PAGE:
Open Access

Identification of latexin by a proteomic analysis in rat normal articular cartilage

  • Elizabeth Pérez1, 2Email author,
  • José L Gallegos3,
  • Leticia Cortés1,
  • Karla G Calderón3,
  • José C Luna4,
  • Febe E Cázares1,
  • María C Velasquillo5,
  • Juan B Kouri1Email author and
  • Fidel C Hernández1
Contributed equally
Proteome Science20108:27

https://doi.org/10.1186/1477-5956-8-27

Received: 3 December 2009

Accepted: 5 June 2010

Published: 5 June 2010

Abstract

Background

Osteoarthritis (OA) is characterized by degeneration of articular cartilage. Animal models of OA induced are a widely used tool in the study of the pathogenesis of disease. Several proteomic techniques for selective extraction of proteins have provided protein profiles of chondrocytes and secretory patterns in normal and osteoarthritic cartilage, including the discovery of new and promising biomarkers. In this proteomic analysis to study several proteins from rat normal articular cartilage, two-dimensional electrophoresis and mass spectrometry (MS) were used. Interestingly, latexin (LXN) was found. Using an immunohistochemical technique, it was possible to determine its localization within the chondrocytes from normal and osteoarthritic articular cartilage.

Results

In this study, 147 proteins were visualized, and 47 proteins were identified by MS. A significant proportion of proteins are involved in metabolic processes and energy (32%), as well as participating in different biological functions including structural organization (19%), signal transduction and molecular signaling (11%), redox homeostasis (9%), transcription and protein synthesis (6%), and transport (6%). The identified proteins were assigned to one or more subcellular compartments.

Among the identified proteins, we found some proteins already recognized in other studies such as OA-associated proteins. Interestingly, we identified LXN, an inhibitor of mammalian carboxypeptidases, which had not been described in articular cartilage. Immunolabeling assays for LXN showed a granular distribution pattern in the cytoplasm of most chondrocytes of the middle, deep and calcified zones of normal articular cartilage as well as in subchondral bone. In osteoarthritic cartilage, LXN was observed in superficial and deep zones.

Conclusions

This study provides the first proteomic analysis of normal articular cartilage of rat. We identified LXN, whose location was demonstrated by immunolabeling in the chondrocytes from the middle, deep and calcified zones of normal articular cartilage, and superficial and deep zones of osteoarthritic cartilage.

Background

Articular cartilage is a specialized connective tissue and its principal functions are reduction of friction in the joint, resistance to compressive forces and distribution of load [1]. Macromolecules that constitute the extracellular matrix (ECM) of cartilage such as collagens and proteoglycans (PGs) make the reproducibility of protein profiles difficult, interfering with isoelectric focusing (IEF) and masking minor cell proteins [2]. Previous studies reported the use of different selective extraction techniques in human and animal cartilage models, which allowed the rapid and efficient detection of protein expression patterns [35].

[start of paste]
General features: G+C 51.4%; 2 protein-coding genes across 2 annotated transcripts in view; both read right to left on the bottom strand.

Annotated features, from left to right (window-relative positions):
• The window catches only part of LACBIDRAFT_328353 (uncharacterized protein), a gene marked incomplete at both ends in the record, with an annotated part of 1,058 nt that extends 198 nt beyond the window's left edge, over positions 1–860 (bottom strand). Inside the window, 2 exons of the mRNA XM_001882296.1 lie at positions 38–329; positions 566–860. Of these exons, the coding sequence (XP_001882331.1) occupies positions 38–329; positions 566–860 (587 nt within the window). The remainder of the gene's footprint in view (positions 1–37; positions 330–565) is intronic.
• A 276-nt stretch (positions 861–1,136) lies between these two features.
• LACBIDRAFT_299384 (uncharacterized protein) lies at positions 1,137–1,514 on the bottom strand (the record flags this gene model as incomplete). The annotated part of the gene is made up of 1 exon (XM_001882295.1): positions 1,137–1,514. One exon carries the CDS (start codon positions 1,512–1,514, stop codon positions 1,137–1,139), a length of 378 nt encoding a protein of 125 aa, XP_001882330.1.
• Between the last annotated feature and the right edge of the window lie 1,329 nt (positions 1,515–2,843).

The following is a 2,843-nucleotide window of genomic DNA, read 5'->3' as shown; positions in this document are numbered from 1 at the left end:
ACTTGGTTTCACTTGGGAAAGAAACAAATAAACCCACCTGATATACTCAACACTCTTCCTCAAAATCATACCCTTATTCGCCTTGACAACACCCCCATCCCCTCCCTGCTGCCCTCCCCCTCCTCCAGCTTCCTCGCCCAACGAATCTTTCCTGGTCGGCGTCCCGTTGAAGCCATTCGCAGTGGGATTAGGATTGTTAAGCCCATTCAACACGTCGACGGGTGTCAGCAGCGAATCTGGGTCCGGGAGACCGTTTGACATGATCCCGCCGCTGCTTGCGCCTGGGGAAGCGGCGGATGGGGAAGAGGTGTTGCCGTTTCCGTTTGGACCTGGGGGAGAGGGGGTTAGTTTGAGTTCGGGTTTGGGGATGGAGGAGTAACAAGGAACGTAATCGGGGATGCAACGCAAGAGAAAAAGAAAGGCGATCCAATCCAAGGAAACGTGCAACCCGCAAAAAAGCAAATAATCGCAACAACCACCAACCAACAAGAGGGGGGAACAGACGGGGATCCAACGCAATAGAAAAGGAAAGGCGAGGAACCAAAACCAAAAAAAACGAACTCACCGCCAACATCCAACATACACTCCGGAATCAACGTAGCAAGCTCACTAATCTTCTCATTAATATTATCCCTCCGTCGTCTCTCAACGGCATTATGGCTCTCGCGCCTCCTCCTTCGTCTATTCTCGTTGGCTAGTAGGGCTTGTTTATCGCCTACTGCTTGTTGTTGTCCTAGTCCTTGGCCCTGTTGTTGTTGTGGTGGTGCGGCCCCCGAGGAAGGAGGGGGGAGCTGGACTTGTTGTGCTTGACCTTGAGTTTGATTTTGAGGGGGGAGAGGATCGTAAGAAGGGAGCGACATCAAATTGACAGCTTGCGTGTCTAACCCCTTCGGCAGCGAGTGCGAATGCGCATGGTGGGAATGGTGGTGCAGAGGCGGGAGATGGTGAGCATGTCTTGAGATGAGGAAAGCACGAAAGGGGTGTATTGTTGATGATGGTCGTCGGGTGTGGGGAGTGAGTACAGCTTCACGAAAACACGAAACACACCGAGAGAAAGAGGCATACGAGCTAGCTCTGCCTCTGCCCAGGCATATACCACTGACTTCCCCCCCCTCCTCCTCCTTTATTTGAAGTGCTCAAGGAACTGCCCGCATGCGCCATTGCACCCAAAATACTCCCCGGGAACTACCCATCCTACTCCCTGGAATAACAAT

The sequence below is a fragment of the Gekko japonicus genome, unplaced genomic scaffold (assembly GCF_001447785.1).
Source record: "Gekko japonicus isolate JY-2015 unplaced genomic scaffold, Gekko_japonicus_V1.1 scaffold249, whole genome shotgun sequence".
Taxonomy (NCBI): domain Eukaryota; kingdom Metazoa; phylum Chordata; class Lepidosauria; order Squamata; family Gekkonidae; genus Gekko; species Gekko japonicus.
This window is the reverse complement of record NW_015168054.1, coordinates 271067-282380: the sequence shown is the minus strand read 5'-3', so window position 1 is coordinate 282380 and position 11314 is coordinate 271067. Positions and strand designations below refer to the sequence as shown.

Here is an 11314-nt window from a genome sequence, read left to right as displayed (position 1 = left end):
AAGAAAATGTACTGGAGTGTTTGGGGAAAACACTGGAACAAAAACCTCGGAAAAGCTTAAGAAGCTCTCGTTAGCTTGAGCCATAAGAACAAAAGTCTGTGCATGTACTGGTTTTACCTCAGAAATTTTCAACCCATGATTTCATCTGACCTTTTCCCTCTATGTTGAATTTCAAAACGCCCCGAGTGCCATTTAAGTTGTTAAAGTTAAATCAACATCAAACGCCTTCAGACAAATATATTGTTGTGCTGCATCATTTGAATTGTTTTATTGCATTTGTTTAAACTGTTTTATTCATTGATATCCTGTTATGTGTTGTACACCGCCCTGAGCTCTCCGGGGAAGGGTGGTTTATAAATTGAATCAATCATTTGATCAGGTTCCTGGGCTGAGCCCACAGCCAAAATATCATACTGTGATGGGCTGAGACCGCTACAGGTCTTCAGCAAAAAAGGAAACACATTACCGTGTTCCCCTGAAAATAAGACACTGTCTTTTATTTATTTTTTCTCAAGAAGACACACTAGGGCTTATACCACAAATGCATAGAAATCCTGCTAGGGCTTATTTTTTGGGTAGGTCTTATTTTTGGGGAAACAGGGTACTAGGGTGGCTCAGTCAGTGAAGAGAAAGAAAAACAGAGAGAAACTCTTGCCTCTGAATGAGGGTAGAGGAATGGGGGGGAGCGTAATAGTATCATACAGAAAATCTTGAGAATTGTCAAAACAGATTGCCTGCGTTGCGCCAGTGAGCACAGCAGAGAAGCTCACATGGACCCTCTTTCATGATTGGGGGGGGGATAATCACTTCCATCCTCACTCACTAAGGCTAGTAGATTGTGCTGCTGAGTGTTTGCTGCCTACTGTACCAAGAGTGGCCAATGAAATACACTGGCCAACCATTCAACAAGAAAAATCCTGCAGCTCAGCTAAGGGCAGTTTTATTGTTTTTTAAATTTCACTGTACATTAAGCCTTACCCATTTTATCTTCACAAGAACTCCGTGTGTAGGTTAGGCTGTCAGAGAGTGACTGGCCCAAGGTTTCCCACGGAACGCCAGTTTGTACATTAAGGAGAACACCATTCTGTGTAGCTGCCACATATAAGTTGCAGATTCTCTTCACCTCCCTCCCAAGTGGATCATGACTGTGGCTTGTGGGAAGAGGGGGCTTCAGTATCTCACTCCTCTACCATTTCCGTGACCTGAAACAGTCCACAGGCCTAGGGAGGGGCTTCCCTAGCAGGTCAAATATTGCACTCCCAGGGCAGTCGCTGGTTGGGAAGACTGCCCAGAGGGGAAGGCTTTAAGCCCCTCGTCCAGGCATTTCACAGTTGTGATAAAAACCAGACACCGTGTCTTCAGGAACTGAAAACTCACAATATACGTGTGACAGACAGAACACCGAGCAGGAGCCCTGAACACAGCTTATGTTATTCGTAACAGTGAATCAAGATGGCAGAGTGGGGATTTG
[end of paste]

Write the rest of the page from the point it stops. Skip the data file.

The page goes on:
Proteomic technology is a useful tool in the search for markers aimed at understanding the molecular mechanisms in health and disease conditions. Recently, the protein profile of human articular chondrocytes isolated from cartilage of normal and osteoarthritic individuals was described [6, 7]. In other studies where secreted protein patterns in osteoarthritic cartilage explants were compared against normal tissue, increases of collagen type II and activin A were reported [2]. Here we performed the first proteomic analysis of rat normal articular cartilage and, interestingly, latexin (LXN), a protein not previously detected in cartilage, was identified by MALDI TOF/TOF mass spectrometry (MS) from a spot resolved by two-dimensional gel electrophoresis (2-DE). LXN is a 25-kDa protein that functions as a carboxypeptidase inhibitor in mammals and was originally described in the rat lateral neocortex [8]. It has recently been reported that LXN is expressed in proliferating and prehypertrophic chondrocytes during skeletogenesis and bone fracture repair [9]. However, this protein has not been described in mammalian articular cartilage and its role in regulation of chondrocyte function is unknown.

Results and discussion

Extraction method and 2-D reference map

Cartilage samples are difficult to fractionate and best results have been observed using a method based on PGs and collagen species removal from protein extracts [2, 3]. After test-reported protocols, an improved method resulted in combining purification methods in order to obtain a reliable separation of proteins by 2-DE. First, PGs were eliminated by selective precipitation using cetylpyridinium chloride (CPC). Next, they were precipitated using methanol and, finally, a commercial cleaning-precipitation method was used. With this procedure it was possible to resolve 147 silver-stained spots on each analytical gel loaded with 100 μg of total protein extract. Reproducibility of protein spot profiles was confirmed on triplicate gels from three independent cartilage extracts.